Senate Republicans are trying to set up a sham hearing next week for Supreme Court nominee Brett Kavanaugh to say under oath that he didn’t attack Christine Blasey Ford. But Kavanaugh’s word under oath is worthless: He demonstrably lied in 2004, 2006, and just this month.
His lies about stolen material are perhaps the most brazen. From 2001-2003, Mr. Kavanaugh worked in the White House Counsel’s office to advance then-President George W. Bush’s judicial nominees through the Senate confirmation process. A number of the nominees generated intense opposition from committee Democrats, and this remained a major area of confrontation throughout Mr. Bush’s presidency. In his role advancing judicial nominations, Kavanaugh worked closely with committee Republican staff, including senior Republican staff member Manuel Miranda.
In 2003, it was reported that Miranda had discovered that Democrats’ confidential emails and files could be accessed by Republican staff, contrary to what Democratic staff had believed, and that he had long been surreptitiously accessing them. An investigation found that Miranda had obtained extensive access to confidential Democratic documents from late 2001 through much of 2003. When Kavanaugh was subsequently nominated to the D.C. Circuit and testified before the Judiciary Committee in 2004—after the theft had become public—and again in 2006, he denied any awareness whatsoever that Miranda’s emails contained information that was obviously derived from Democratic files.
Before we look at the specific emails, read them not only with his 2004 and 2006 denials in mind, but also to see if they are consistent with his most recent testimony. At his Supreme Court confirmation hearing in early September, he claimed not to have suspected that any of the information was stolen, since committee staff regularly share information across the aisle:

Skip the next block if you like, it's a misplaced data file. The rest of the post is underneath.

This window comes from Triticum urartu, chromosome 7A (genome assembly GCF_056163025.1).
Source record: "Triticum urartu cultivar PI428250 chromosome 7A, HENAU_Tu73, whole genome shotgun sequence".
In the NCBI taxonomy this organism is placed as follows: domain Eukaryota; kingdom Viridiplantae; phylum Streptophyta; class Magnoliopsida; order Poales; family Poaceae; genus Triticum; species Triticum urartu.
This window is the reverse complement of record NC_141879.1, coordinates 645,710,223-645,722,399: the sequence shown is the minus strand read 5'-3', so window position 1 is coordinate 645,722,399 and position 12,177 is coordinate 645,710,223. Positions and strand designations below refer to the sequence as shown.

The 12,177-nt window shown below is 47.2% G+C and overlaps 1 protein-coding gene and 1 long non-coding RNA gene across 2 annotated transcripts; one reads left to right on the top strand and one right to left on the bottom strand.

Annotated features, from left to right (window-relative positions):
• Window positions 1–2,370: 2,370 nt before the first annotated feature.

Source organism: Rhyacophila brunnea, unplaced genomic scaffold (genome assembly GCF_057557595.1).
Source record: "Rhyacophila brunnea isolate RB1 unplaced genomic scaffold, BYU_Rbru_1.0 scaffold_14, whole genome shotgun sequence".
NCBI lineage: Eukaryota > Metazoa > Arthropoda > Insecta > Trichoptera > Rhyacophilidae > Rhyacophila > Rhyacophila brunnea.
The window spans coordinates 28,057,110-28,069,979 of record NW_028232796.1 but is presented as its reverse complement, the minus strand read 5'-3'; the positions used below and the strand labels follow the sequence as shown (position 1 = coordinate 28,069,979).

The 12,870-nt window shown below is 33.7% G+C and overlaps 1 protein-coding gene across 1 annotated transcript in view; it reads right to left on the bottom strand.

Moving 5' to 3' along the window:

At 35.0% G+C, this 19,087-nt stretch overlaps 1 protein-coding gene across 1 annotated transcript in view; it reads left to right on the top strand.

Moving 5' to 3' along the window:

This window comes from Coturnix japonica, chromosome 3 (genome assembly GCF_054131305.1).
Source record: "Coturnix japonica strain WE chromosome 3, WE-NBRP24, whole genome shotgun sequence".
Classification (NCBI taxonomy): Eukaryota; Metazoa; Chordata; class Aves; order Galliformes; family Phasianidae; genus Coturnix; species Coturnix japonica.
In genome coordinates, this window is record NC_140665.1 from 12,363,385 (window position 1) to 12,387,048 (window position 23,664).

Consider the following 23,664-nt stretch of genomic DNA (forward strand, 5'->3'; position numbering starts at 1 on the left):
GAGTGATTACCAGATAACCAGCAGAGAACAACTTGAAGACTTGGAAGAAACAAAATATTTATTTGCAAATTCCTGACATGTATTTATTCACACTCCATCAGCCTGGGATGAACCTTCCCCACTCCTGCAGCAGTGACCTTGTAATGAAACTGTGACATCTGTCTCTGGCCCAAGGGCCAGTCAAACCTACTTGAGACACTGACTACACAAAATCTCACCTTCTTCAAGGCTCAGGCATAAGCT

[I]t’s common, I think, for everyone to talk to each other at times, and share information. At least, this is was my experience.
[M]y understanding of this process is that the staffs do talk with one another, that they’re not camps with no communication. And that was my experience when I worked in the White House.
So let’s look at some of those emails. Here’s one from July 28, 2002:
How would Miranda know about a “confidential” email being distributed among Democratic staffers? Why would he insist on such a high level of secrecy about this information?
Later in the same email, Kavanaugh read the following about the controversial nomination of Priscilla Owen to the Fifth Circuit, which Democrats strongly opposed. The email mentioned information that was being shared only among Democrats:
There is simply no way Miranda could have obtained such information honestly. Democratic staffers surely would not be sharing strategy memos with the very people they were strategizing against.
Two days later, he reported on then-Chairman Patrick Leahy’s concern that he didn’t yet know how two Democratic senators were planning to vote on the Owen nomination: